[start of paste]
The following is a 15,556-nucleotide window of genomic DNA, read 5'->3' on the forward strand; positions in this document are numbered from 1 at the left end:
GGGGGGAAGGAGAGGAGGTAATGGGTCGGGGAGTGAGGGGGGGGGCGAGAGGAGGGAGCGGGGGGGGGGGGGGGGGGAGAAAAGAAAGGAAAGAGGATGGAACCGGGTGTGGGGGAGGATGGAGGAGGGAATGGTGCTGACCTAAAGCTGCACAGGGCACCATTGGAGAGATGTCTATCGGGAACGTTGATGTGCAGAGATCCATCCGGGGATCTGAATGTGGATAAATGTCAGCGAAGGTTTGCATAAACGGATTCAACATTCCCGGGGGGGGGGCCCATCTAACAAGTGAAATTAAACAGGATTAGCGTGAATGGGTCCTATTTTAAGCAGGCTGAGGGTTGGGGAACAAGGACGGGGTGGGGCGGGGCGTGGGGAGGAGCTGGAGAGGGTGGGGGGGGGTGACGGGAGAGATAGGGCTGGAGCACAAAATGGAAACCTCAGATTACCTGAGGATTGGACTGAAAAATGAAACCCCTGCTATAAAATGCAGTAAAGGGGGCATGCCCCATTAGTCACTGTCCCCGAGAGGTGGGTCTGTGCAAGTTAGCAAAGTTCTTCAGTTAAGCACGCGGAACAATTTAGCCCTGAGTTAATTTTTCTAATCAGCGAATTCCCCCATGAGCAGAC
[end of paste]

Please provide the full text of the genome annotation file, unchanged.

The following is a 15,556-nucleotide window of genomic DNA, read 5'->3' on the forward strand; positions in this document are numbered from 1 at the left end:
GGGGGGAAGGAGAGGAGGTAATGGGTCGGGGAGTGAGGGGGGGGGCGAGAGGAGGGAGCGGGGGGGGGGGGGGGGGGAGAAAAGAAAGGAAAGAGGATGGAACCGGGTGTGGGGGAGGATGGAGGAGGGAATGGTGCTGACCTAAAGCTGCACAGGGCACCATTGGAGAGATGTCTATCGGGAACGTTGATGTGCAGAGATCCATCCGGGGATCTGAATGTGGATAAATGTCAGCGAAGGTTTGCATAAACGGATTCAACATTCCCGGGGGGGGGGCCCATCTAACAAGTGAAATTAAACAGGATTAGCGTGAATGGGTCCTATTTTAAGCAGGCTGAGGGTTGGGGAACAAGGACGGGGTGGGGCGGGGCGTGGGGAGGAGCTGGAGAGGGTGGGGGGGGGTGACGGGAGAGATAGGGCTGGAGCACAAAATGGAAACCTCAGATTACCTGAGGATTGGACTGAAAAATGAAACCCCTGCTATAAAATGCAGTAAAGGGGGCATGCCCCATTAGTCACTGTCCCCGAGAGGTGGGTCTGTGCAAGTTAGCAAAGTTCTTCAGTTAAGCACGCGGAACAATTTAGCCCTGAGTTAATTTTTCTAATCAGCGAATTCCCCCATGAGCAGAC